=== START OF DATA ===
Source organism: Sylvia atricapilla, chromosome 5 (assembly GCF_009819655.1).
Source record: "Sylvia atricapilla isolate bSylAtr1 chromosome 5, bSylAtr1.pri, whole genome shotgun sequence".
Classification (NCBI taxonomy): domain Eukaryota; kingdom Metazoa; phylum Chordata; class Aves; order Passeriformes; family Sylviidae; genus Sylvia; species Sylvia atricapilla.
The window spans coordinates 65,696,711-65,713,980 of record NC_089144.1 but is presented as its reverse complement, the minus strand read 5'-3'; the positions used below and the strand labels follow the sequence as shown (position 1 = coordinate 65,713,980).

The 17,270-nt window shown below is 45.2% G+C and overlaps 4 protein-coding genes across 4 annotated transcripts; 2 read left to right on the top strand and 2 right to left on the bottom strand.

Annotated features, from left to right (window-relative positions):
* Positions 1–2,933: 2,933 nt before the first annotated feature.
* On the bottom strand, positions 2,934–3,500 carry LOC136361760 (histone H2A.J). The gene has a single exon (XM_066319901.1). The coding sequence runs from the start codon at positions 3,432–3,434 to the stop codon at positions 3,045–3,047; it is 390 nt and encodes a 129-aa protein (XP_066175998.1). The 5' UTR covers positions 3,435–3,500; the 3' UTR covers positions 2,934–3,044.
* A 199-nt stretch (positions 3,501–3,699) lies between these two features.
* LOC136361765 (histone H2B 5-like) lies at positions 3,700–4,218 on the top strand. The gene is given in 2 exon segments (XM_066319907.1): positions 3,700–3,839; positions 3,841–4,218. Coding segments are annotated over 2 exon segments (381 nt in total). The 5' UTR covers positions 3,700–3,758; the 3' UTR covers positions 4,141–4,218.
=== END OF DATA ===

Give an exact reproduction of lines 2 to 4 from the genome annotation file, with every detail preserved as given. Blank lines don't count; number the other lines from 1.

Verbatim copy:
Source record: "Sylvia atricapilla isolate bSylAtr1 chromosome 5, bSylAtr1.pri, whole genome shotgun sequence".
Classification (NCBI taxonomy): domain Eukaryota; kingdom Metazoa; phylum Chordata; class Aves; order Passeriformes; family Sylviidae; genus Sylvia; species Sylvia atricapilla.
The window spans coordinates 65,696,711-65,713,980 of record NC_089144.1 but is presented as its reverse complement, the minus strand read 5'-3'; the positions used below and the strand labels follow the sequence as shown (position 1 = coordinate 65,713,980).